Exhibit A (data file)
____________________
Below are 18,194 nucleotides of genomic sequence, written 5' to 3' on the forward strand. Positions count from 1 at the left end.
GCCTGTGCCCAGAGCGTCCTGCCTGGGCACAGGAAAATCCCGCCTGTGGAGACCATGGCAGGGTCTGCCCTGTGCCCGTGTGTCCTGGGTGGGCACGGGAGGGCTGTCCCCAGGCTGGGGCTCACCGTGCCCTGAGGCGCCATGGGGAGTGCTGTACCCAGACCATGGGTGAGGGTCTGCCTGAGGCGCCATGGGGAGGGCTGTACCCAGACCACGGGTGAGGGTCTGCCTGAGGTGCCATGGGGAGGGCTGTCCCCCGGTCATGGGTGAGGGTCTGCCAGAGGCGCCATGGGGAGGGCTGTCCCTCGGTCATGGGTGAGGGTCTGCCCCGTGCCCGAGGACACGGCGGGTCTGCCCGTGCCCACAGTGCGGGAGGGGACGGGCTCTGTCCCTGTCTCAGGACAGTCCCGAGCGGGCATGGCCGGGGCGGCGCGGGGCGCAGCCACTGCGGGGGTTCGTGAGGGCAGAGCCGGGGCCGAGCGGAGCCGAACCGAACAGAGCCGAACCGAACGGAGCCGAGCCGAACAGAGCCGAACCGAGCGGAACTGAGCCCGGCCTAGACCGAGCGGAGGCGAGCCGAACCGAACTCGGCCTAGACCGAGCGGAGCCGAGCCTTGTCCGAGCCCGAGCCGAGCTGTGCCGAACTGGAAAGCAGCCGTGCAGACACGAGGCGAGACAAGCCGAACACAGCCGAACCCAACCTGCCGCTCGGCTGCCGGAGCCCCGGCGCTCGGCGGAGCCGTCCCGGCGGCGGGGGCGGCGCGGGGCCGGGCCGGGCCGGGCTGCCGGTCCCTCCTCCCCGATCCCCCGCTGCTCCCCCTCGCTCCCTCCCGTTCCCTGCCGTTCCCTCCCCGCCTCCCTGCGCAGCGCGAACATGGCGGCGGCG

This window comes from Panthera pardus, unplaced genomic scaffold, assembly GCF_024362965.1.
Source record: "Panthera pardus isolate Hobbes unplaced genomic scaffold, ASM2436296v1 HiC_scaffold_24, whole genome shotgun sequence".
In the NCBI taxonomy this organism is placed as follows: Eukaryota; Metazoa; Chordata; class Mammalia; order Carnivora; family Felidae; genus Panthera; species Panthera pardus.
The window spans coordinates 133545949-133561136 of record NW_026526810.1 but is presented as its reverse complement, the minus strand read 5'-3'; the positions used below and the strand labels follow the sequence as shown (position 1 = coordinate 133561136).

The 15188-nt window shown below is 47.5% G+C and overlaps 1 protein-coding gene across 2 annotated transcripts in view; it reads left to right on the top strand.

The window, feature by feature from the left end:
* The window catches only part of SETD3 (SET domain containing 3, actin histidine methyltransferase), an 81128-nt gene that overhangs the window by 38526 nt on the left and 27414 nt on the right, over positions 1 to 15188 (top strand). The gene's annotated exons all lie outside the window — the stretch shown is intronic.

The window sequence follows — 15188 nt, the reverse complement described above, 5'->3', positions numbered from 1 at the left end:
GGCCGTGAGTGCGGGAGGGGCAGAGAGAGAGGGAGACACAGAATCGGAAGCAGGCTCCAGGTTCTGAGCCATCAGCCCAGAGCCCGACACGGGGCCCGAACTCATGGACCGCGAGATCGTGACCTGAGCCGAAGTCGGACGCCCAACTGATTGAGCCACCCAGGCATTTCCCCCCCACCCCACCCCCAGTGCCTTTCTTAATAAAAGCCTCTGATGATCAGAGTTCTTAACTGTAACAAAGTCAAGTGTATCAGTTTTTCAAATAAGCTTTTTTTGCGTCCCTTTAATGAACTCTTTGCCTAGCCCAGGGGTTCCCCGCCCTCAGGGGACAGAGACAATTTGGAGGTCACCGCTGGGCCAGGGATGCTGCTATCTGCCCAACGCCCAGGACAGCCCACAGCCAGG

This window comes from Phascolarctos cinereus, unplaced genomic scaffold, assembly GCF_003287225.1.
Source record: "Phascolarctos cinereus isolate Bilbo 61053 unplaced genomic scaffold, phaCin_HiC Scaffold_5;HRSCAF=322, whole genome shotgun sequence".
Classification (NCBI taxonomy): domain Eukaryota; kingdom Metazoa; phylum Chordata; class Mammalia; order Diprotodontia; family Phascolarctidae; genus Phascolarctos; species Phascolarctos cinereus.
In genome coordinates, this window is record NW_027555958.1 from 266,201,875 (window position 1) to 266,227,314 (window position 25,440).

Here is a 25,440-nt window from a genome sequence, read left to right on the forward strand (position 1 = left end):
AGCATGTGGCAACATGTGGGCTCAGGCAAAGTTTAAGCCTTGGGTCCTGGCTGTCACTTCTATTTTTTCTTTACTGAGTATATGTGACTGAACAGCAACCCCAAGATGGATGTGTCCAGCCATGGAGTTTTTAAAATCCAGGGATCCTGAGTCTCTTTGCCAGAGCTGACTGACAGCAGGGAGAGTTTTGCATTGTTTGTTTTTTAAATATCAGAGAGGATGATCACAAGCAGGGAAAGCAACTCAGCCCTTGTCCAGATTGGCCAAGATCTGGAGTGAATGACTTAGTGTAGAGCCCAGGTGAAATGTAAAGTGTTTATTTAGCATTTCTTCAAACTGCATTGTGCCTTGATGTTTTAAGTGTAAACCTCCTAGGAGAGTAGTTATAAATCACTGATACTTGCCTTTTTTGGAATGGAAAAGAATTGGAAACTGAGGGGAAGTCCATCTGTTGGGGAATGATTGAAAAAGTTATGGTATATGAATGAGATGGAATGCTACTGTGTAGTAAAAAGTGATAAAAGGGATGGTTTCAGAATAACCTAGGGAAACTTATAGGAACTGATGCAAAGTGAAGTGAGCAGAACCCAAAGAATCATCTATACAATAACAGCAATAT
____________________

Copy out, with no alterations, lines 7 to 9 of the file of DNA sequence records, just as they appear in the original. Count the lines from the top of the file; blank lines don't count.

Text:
The 15188-nt window shown below is 47.5% G+C and overlaps 1 protein-coding gene across 2 annotated transcripts in view; it reads left to right on the top strand.

The window, feature by feature from the left end:
* The window catches only part of SETD3 (SET domain containing 3, actin histidine methyltransferase), an 81128-nt gene that overhangs the window by 38526 nt on the left and 27414 nt on the right, over positions 1 to 15188 (top strand). The gene's annotated exons all lie outside the window — the stretch shown is intronic.